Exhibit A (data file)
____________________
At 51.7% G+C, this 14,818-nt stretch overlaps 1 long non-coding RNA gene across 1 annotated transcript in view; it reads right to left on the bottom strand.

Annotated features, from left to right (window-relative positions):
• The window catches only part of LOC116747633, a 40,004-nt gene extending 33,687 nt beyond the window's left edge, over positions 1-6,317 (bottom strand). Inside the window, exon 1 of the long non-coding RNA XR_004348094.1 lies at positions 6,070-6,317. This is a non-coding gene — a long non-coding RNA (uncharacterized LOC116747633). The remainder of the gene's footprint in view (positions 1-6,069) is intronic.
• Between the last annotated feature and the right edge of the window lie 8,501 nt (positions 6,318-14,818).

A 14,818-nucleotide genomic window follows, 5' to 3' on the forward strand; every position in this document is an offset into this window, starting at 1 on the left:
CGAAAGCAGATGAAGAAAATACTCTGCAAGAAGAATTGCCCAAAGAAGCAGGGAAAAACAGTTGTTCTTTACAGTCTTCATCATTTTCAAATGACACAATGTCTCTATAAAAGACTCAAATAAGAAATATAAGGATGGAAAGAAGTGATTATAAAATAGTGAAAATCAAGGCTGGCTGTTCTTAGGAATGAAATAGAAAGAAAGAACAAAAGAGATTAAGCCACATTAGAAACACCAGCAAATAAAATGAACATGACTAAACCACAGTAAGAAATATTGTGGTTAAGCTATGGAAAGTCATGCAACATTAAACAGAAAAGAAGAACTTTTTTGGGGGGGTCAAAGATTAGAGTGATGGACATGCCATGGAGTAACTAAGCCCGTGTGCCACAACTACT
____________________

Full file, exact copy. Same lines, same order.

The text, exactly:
At 51.7% G+C, this 14,818-nt stretch overlaps 1 long non-coding RNA gene across 1 annotated transcript in view; it reads right to left on the bottom strand.

Annotated features, from left to right (window-relative positions):
• The window catches only part of LOC116747633, a 40,004-nt gene extending 33,687 nt beyond the window's left edge, over positions 1-6,317 (bottom strand). Inside the window, exon 1 of the long non-coding RNA XR_004348094.1 lies at positions 6,070-6,317. This is a non-coding gene — a long non-coding RNA (uncharacterized LOC116747633). The remainder of the gene's footprint in view (positions 1-6,069) is intronic.
• Between the last annotated feature and the right edge of the window lie 8,501 nt (positions 6,318-14,818).

A 14,818-nucleotide genomic window follows, 5' to 3' on the forward strand; every position in this document is an offset into this window, starting at 1 on the left:
CGAAAGCAGATGAAGAAAATACTCTGCAAGAAGAATTGCCCAAAGAAGCAGGGAAAAACAGTTGTTCTTTACAGTCTTCATCATTTTCAAATGACACAATGTCTCTATAAAAGACTCAAATAAGAAATATAAGGATGGAAAGAAGTGATTATAAAATAGTGAAAATCAAGGCTGGCTGTTCTTAGGAATGAAATAGAAAGAAAGAACAAAAGAGATTAAGCCACATTAGAAACACCAGCAAATAAAATGAACATGACTAAACCACAGTAAGAAATATTGTGGTTAAGCTATGGAAAGTCATGCAACATTAAACAGAAAAGAAGAACTTTTTTGGGGGGGTCAAAGATTAGAGTGATGGACATGCCATGGAGTAACTAAGCCCGTGTGCCACAACTACT